Starting from the divine being concept thus constituted, Wollf builds the edifice of natural theology mathematically, deductively. This formal method is justified by Wollf, on the one hand, by the fact that the entire metaphysical content, exposed in the work, is rational--unlike the positive content of revealed religion--and consequently, the logical form of deductive judgments ("Vernunft-Schlusse") represents the form of the content itself. On the other hand, the adoption of the mathematical form of the expository has a pragmatic justification: it becomes irrefutable, protecting the truths of natural theology against attacks by atheism or "profanity". The finality of Wollf's philosophy is a practical one (moral and political, respectively) and as regards natural theology, it calls for the exercise of veneration (Verherrlichung), in compliance with the truth: "Verherrlichung Gottes in allem Thun und Lassen" (35). The clarity of the divine being concept, acquired by analogy with the cognition of the soul, as well as the irrefutability of what derives logically from this concept represents the fundament of its universal acceptability. One of the problems that preoccupies Wollf in this context is the relation maintained by natural and revealed theologies. Paragraphs 1010-1020 argue a la Leibniz, many times over, in favour of the idea that the two agree, so that the approach of natural theology also contains a clearly apologetic side to it in addition to its moral intentionality.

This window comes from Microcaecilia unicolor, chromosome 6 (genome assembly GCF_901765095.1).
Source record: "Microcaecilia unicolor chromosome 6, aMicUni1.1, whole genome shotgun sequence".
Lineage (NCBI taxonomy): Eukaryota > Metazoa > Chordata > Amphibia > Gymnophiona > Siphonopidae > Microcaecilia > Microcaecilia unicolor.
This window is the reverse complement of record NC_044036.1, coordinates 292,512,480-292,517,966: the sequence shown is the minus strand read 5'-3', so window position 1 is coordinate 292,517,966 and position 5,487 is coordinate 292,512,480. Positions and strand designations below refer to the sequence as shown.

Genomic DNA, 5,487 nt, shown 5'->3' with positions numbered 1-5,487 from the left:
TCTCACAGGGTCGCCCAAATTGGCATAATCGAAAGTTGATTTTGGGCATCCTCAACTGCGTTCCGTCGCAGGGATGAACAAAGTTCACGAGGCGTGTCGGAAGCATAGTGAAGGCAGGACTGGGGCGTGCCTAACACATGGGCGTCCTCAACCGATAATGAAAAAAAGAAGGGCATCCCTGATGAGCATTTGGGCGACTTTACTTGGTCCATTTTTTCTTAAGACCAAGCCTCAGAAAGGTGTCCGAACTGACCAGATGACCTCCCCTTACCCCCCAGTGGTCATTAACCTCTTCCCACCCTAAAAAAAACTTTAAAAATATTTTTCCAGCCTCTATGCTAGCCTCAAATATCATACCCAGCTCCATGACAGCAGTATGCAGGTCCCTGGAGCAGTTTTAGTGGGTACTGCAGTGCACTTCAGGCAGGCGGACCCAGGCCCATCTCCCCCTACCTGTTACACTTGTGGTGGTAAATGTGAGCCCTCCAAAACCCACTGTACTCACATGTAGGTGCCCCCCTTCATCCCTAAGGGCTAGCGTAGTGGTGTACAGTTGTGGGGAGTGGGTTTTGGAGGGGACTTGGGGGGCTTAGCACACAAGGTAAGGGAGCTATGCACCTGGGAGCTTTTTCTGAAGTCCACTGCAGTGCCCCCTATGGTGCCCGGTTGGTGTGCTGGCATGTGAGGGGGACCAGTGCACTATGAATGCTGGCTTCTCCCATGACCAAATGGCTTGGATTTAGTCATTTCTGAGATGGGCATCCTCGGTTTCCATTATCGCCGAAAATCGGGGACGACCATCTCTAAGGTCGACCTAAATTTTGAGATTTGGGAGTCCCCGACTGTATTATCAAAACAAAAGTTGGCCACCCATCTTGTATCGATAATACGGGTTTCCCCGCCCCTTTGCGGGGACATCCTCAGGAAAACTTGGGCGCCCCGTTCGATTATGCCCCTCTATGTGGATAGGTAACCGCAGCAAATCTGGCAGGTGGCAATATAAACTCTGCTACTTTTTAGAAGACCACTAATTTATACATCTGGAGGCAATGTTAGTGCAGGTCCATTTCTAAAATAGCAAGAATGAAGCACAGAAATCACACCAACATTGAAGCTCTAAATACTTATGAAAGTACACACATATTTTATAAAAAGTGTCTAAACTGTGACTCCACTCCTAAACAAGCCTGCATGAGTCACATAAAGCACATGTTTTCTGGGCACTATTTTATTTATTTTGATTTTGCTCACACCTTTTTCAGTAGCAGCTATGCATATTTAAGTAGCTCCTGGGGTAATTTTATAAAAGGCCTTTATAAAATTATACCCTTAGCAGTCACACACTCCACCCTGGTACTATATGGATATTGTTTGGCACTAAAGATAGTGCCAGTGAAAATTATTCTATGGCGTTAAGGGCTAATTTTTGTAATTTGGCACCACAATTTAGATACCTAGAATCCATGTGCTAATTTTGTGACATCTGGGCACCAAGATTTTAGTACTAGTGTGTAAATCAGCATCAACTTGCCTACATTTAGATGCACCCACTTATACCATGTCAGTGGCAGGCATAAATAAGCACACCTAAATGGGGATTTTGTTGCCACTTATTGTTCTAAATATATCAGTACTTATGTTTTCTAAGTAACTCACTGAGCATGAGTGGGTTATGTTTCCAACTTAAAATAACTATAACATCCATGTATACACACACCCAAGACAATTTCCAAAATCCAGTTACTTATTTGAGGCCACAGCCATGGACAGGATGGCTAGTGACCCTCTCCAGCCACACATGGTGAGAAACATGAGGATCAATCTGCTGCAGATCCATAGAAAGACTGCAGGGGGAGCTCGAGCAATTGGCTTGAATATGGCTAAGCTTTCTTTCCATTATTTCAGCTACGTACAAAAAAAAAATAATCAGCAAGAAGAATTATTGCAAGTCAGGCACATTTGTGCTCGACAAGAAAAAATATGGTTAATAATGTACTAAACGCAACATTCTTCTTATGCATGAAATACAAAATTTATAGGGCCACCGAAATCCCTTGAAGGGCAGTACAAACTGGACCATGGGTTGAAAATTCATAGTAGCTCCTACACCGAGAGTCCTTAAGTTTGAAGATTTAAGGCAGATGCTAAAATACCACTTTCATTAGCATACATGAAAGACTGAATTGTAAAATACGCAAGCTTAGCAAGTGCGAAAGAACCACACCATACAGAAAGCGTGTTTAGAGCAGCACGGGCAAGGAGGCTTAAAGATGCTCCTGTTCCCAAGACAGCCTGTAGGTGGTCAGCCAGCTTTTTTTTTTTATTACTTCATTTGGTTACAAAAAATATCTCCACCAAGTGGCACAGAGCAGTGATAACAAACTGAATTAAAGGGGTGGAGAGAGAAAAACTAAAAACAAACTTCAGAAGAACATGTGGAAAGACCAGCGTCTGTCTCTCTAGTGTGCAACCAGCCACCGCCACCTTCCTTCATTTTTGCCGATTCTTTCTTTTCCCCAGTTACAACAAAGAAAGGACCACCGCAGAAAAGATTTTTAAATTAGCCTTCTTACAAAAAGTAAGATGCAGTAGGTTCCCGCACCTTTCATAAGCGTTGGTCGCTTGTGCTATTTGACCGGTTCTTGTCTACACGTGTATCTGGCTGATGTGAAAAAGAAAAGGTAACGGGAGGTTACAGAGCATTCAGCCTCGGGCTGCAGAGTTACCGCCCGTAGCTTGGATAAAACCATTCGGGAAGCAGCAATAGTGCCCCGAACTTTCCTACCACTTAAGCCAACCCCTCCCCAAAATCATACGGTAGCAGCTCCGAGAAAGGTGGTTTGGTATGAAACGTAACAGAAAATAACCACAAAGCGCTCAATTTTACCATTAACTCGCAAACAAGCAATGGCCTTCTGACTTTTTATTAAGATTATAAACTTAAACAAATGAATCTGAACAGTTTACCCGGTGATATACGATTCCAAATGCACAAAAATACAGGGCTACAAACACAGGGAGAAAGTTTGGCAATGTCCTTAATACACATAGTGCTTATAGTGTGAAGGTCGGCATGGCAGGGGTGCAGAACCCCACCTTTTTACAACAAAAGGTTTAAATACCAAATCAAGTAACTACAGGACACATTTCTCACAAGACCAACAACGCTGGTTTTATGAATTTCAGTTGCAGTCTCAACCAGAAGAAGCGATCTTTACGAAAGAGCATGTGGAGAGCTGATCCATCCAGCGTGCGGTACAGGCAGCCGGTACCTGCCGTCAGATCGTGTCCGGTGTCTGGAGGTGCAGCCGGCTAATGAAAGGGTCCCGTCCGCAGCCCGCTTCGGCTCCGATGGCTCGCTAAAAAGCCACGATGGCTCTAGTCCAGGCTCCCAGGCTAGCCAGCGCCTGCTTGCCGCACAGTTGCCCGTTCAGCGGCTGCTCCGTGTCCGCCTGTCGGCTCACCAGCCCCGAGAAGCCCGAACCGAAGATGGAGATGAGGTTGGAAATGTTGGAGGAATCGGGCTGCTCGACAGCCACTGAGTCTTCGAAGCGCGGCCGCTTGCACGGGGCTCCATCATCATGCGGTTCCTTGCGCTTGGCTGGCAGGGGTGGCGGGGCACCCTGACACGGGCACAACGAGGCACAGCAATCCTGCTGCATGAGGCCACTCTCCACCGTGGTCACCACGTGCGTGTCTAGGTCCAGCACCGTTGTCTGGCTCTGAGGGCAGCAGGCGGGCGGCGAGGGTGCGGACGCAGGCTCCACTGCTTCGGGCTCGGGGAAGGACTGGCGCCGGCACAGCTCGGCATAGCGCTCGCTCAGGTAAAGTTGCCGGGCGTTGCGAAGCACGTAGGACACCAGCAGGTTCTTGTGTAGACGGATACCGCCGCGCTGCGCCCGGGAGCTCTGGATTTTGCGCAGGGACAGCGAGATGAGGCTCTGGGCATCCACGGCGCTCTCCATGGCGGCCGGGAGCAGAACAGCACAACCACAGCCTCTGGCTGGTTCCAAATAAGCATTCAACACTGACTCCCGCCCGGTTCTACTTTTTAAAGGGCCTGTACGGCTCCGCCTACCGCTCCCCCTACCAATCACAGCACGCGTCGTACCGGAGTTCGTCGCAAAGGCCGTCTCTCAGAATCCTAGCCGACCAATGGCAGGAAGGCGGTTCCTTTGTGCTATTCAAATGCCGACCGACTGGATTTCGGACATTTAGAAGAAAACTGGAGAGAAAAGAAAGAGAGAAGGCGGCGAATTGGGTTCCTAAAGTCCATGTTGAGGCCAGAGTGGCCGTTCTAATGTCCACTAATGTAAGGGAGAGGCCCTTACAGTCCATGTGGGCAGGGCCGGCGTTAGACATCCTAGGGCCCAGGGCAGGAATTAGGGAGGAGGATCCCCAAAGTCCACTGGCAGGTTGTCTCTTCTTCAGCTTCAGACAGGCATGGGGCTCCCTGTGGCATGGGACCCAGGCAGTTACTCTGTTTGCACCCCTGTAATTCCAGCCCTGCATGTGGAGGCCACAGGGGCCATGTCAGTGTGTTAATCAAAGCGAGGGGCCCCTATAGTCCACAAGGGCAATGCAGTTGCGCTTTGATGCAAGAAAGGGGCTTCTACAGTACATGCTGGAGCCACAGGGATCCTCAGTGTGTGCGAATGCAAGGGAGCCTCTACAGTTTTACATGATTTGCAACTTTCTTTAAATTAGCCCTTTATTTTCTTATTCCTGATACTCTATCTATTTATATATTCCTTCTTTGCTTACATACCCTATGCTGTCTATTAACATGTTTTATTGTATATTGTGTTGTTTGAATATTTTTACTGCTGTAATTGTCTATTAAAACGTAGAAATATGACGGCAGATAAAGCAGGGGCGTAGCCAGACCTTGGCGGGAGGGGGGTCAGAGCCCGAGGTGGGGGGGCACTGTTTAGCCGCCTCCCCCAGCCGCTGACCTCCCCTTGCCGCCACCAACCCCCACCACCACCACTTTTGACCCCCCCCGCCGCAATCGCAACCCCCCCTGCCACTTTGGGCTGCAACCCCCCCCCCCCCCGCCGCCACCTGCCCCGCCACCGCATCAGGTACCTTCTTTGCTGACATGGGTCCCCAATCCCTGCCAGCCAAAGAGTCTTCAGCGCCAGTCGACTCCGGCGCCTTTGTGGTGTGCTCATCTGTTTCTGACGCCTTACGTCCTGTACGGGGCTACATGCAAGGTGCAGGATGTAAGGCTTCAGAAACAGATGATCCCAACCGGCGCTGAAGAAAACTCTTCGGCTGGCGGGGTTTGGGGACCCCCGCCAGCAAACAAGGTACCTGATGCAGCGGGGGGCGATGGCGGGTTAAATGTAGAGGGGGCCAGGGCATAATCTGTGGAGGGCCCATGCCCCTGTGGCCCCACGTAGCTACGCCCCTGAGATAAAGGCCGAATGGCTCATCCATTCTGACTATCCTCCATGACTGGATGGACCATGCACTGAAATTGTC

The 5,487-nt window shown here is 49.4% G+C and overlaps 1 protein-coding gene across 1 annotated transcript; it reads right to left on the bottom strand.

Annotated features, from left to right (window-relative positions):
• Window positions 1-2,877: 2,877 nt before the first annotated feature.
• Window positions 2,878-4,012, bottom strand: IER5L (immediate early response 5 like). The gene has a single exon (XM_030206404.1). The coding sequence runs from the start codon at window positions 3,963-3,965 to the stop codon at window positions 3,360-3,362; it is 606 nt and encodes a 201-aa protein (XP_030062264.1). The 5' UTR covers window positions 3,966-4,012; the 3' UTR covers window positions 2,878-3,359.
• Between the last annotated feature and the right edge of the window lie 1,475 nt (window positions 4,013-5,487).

The Hegelian critique focuses on several aspects. The first is related to the possibility of the Supreme Being concept. The second, to the demonstration of the existence of God and, finally, the third, to the formal method of natural theology. Jean-Marie Ladric synthesizes (36) the structure of the Hegelian argumentation as folllows: the manner of thinking of the intellect, specific to the philosophy of the Enlightenment, implies, according to Wollf, the possibility of applying the cosmological argument starting from the self-insufficiency of the finite world. The Hegelian logic takes the first step in the critique of this manner of argumentation by "transforming" the representation of the intellect into a speculative concept. Thus, the perception of the infinite in thought, as the infinite of thought, as a plenary form of its reflexivity, leads, later on, to the reinterpretation of the implicit logic from the point of view of the philosophy of spirit. The speculative concept, as I have already asserted, is to Hegel a form of the absolute spirit, while logic reveals itself as the actual "inner-self" of the philosophy of the spirit. In conclusion, in terms of the arguments in favour of the existence of God it is the ontological argument that comes to replace Wollf's cosmological one and thus becomes the stake of the philosophy of religion, developed within the frames of the latter; the infinite, as a reflexivity of the concept, is the infinite of the retrospection on the self of the Absolute spirit.

In his Lectures on the Philosophy of Religion Hegel synthesizes: "... this science (that is, natural theology) could not have the same goal as ours. Yet it called itself theology and its content and object was God as such; our object, however, is not God as such; the content of our science is religion. In regard to this concrete science we can say that, since it was only a science of understanding, its concept of God was restricted to the sterile result of an abstract being of this understanding. Thus God is not conceived as a spirit ..." (37). In the following section I will try to analyze the concept of philosophy of religion in order to show the specificity of an approach that focuses on justifying the truth about the Supreme Being as a spirit by recognizing the manner in which it is self-revealed within religion. Implicitly, this can constitute a critique of the natural theology project, not from the perspective of the metaphysical mechanism it involves, but from the perspective of the reintegration of the revelation idea and of its understanding as a "manifestation" from the speculative point of view.